Time for annual flu vaccination
By Story and photo by Sgt. Darron Salzer, National Guard Bureau
/ Published October 11, 2011
National Guard Bureau --
The Army and Air National Guards have begun rolling out this year's flu vaccinations to service members as they look to get ahead of the approaching flu season.
Air Force Gen. Craig McKinley, the chief of the National Guard Bureau, and Air Force Chief Master Sgt. Denise Jelinski-Hall, the senior enlisted leader, lined up to get their annual influenza vaccination at the Pentagon earlier this month.
"The best way to prevent the flu is to get vaccinated each year," said Army Col. Jack Husak, chief of preventive medicine for the Army National Guard. "The Center for Disease Control recommends everyone getting vaccinated, and it is mandatory for all military personnel.
"The flu season happens in the winter, but what we want to do is try and have everyone immunized before the flu season so that you have [the vaccine] in your system. Usually it takes about two-to-four weeks to start working in your system to prevent [the flu]."
For the Army Guard, Husak said the goal is to have 90 percent of personnel immunized by Dec. 1.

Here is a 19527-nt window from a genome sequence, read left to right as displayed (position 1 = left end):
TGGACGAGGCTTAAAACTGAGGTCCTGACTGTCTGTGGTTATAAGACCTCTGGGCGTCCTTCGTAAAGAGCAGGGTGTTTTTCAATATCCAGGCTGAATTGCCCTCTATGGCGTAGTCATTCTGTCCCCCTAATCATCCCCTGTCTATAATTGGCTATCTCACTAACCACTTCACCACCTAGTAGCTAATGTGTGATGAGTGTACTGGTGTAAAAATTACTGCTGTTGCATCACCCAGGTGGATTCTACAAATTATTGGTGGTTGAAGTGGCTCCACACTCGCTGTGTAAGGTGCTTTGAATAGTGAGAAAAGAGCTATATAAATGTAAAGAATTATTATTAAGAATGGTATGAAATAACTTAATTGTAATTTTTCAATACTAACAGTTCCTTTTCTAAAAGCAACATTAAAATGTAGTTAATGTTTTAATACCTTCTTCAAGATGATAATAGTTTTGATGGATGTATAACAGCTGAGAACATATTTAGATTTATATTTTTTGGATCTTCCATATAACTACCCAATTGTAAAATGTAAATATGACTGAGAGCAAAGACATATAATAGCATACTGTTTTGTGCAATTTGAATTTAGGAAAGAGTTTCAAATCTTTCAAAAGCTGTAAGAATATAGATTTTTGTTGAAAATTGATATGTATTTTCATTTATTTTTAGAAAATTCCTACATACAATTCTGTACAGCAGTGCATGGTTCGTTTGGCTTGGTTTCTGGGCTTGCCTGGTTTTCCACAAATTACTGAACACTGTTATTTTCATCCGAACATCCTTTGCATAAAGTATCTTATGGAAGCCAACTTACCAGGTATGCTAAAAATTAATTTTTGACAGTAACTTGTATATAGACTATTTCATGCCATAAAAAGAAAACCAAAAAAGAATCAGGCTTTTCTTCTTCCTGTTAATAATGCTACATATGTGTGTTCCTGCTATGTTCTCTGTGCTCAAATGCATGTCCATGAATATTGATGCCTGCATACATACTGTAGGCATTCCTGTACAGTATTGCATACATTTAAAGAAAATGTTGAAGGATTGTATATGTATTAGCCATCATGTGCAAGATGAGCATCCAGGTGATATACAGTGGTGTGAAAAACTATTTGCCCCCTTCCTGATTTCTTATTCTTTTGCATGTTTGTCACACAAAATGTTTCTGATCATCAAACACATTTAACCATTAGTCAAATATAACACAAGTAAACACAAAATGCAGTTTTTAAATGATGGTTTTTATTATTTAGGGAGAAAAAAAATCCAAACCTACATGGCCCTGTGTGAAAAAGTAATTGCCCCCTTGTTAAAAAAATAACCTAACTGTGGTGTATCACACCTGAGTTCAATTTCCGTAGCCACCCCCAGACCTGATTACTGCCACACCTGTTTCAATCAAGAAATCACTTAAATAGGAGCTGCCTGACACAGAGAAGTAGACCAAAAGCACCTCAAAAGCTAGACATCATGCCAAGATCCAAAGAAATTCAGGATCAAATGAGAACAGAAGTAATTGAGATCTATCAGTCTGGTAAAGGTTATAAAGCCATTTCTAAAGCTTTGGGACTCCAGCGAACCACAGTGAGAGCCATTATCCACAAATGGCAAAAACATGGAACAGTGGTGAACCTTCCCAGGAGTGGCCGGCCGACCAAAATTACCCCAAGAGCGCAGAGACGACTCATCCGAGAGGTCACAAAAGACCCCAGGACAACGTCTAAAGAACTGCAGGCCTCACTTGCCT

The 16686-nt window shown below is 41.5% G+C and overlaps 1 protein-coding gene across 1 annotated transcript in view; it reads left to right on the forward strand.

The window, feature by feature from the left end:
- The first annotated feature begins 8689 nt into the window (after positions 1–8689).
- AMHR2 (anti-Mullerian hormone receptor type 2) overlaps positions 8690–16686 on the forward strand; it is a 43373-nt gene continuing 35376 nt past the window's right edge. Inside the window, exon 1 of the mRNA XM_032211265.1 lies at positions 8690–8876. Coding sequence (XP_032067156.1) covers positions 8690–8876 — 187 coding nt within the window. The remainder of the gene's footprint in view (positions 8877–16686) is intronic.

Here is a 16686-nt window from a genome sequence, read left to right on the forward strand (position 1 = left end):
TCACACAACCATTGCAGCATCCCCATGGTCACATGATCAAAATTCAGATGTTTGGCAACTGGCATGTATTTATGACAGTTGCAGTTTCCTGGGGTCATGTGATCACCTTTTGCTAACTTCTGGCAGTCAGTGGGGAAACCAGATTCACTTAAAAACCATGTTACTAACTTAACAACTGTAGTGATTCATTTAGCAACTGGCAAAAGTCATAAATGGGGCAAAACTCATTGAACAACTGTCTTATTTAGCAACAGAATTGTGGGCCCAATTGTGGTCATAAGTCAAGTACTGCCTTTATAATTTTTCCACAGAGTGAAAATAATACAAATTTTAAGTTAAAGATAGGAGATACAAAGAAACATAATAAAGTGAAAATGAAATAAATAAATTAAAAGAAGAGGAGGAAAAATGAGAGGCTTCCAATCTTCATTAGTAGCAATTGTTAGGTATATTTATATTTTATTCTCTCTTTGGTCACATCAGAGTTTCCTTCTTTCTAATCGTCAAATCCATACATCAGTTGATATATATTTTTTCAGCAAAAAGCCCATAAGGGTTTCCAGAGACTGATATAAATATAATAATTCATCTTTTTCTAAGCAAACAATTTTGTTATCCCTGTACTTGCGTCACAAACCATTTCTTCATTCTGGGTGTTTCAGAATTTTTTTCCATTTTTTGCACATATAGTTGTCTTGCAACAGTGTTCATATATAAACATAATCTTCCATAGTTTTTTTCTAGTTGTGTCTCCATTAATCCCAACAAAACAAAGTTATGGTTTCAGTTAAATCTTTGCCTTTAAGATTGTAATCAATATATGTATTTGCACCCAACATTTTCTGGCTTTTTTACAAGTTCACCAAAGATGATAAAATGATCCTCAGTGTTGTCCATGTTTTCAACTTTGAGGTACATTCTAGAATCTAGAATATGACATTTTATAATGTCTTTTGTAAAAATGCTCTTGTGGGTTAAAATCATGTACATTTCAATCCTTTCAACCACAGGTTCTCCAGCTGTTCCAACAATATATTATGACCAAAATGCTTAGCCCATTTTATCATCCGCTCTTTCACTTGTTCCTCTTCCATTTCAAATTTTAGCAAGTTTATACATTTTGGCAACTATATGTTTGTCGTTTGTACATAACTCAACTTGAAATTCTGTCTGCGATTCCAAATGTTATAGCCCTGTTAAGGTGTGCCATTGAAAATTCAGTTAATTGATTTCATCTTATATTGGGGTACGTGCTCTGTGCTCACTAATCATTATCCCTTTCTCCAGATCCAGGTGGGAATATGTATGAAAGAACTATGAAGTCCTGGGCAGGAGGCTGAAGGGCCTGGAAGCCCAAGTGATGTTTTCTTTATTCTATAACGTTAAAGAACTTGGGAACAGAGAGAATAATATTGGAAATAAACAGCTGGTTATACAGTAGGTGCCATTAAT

"Prevention is key," he said. "Other then vaccination, other things to do to prevent the spread of the virus are common sense things like washing your hands with soap and water or hand sanitizer, covering your mouth and nose when you cough or sneeze."
Air Force Senior Master Sgt. Michele Miller, superintendent of public health and prevention for the Air National Guard, also highly recommends yearly immunization against the flu virus.
"It prevents and breaks the chain of infection," Miller said. "As a result of our Guard members getting it, it won't affect our mission and our members will continue to stay healthy. This leads to less time spent actually being sick and lessens the chances of spreading it on to someone else."
"The vaccine this year will protect against three strains: two seasonal-flu strains and one H1N1 strain, which is something that they added last year," Husak said. "And because the virus can change rapidly and mutate, it's important to get the vaccine every year."
Some signs and symptoms of the flu are: sore throat, fever, cough, runny or stuffy nose, body aches, headaches and fatigue, Husak said.
"If you do get sick, please seek the advice of your healthcare provider."
TRICARE beneficiaries are authorized to receive immunization at participating TRICARE retail network pharmacies at no cost. Call (877) 363-1303 or go to http://www.express-scripts.com/TRICARE/pharmacy to find participating pharmacies and verify eligibility.